WAXAHACHIE — After almost two hours of deliberation, an Ellis County jury sentenced Dennis Ray Avery to five life sentences in prison and five $10,000 fines on Thursday afternoon.
The sentences for the 57-year-old Waxahachie resident will run consecutively.
Avery pleaded guilty to four charges of aggravated sexual assault of a child and one charge of continuous sexual abuse of a child under 14 years old on Tuesday.
According to the indictments, Avery sexually abused children under six-years-old. He was booked into the Wayne McCollum Detention Center at 11 p.m. on May 16, 2016, and has remained in custody ever since with bonds totaling $400,000.
Earlier in the year, Avery was offered a plea bargain by the Ellis County and District Attorney’s Office. Court records show he rejected the offer of 40 years in prison on June 1.
Cindy Ermatinger, the 443rd Judicial District Court Judge, presented the charge to the jury, stating they could sentence Avery to prison for life — or not more than 99 years but not less than 25 years — on each count. The jury also had the option to assess a fine not to exceed $10,000 on each count.
Following the presentation of the charge, Ellis County Assistant District Attorneys Jake Heffernan and Nicole Crain and defense attorney Kent McGuire presented their closing arguments.
Crain asked the jury to sentence Avery to five-life sentences so that other children would not be put at risk.
“The truth is that it does not matter how kind he is or how many times he went to church. He stole the innocence of six little girls. We are asking for five life sentences,” Crain told the court. “What you have heard is the punishment phase. You can consider every offense that he has perpetrated. These six girls are not the only victims but so are the parents. Give them a voice.”
McGuire followed Crain and asked the jury to consider a lesser punishment for his client.
“It is not my intent to diminish what he did. Dennis is 58 years old. If he were given a 25-year sentence, he would be released at 83. His life would be strictly controlled and would be unlikely to re-offend,” McGuire stated. “I am asking for 25 years. It is not likely he would live that long. He would be subjected to harm from other prisoners.”
Heffernan then spoke to the jury, stating Avery can’t be trusted and giving him the possibility to be released is a risk to the community.
“He could have talked to friends, family or church members but he didn’t. Even the defendant has stated in the video with (Ellis County Sheriff’s) Sgt. Joe Fitzgerald that he deserves the maximum penalty,” Heffernan said. “Not only does he deserve a life sentence but you got to think about the risk. The question that you have to consider is, are you willing to take that risk? You know in your heart and minds as he sits there today he is a monster and deserves a life sentence in each case.”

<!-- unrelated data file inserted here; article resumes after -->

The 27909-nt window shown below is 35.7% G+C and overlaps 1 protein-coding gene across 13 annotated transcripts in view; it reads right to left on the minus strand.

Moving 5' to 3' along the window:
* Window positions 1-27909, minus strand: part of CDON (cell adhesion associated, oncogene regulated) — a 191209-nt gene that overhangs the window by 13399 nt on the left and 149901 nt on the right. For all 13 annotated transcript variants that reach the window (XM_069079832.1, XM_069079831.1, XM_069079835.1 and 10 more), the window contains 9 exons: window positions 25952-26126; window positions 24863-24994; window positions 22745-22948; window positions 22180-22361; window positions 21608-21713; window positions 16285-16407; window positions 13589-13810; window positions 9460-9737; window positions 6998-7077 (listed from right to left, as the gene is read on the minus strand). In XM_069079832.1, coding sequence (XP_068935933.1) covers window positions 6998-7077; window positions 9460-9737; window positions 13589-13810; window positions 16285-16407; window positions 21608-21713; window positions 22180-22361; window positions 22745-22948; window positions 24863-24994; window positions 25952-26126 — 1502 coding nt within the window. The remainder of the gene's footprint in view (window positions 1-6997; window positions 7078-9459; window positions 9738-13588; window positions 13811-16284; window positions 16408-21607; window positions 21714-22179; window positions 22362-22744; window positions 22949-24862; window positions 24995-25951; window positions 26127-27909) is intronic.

Before closing arguments, McGuire called Kerry Moore to the stand, who told the court he has known Avery and his family for the past 14 years. Moore was also his pastor for four years.
McGuire asked Moore about what type of person Avery is and about his character. Moore told the court that Avery never made a negative comment about anyone and was considered a friend.
However, after Avery and his family left the church, Moore thought his personality changed. Moore stated that, in one meeting, Avery made disparaging comments about people at his new church, which was “so out of character.”
Moore added that he found out Avery had been in an auto accident and had sustained a head injury.
Ellis County Assistant District Attorney Nicole Crain asked Moore about his contact with the defendant after Avery left his church. Moore told the court that it was good early on but later became sporadic.
Following Moore’s testimony, Avery took the stand and addressed the court.
McGuire asked Avery about his interest in young girls, to which he stated began in his late 20s or early 30s. Avery stated he had been able to suppress the feelings until the auto accident in October 2015. At that time, his wife ran an in-home daycare.
“After the accident, I had too much time on my hands. I was struggling with my faith and turned my back on God. I was trying hard to be all of the things that I was supposed to be. I started to drifting away and stopped teaching Sunday school,” Avery explained. “Maybe in prison I can get some help and someone can explain it (my actions).”
McGuire asked Avery if had sought out help from a person such as a psychologist. Avery stated that he was “too embarrassed” and thought he might get “turned in.”
Avery then read a letter to the court sharing his remorse saying that he “takes full responsibility for his actions.”
Under cross-examination, Heffernan presented evidence from Avery’s cell phone. The evidence showed Avery’s search history that was of a sexual nature from April 2015, which predated the accident.
“How do you expect the jury to believe that the accident was the trigger when your search history pre-dated the accident," Heffernan asked Avery.
“I don’t. I am sorry,” Avery responded
Heffernan then asked Avery what he would think if someone did to his daughter or granddaughters what he did to the five girls.
Avery stated that he would want them punished.
Heffernan then asked Avery how long would he want that person punished.
After a long pause, Avery stated, “For life.”
Follow Andrew on Facebook at www.facebook.com/AndrewBrancaWDL or on Twitter at www.twitter.com/AndrewBrancaWNI. Contact him at email@example.com or 469-517-1451.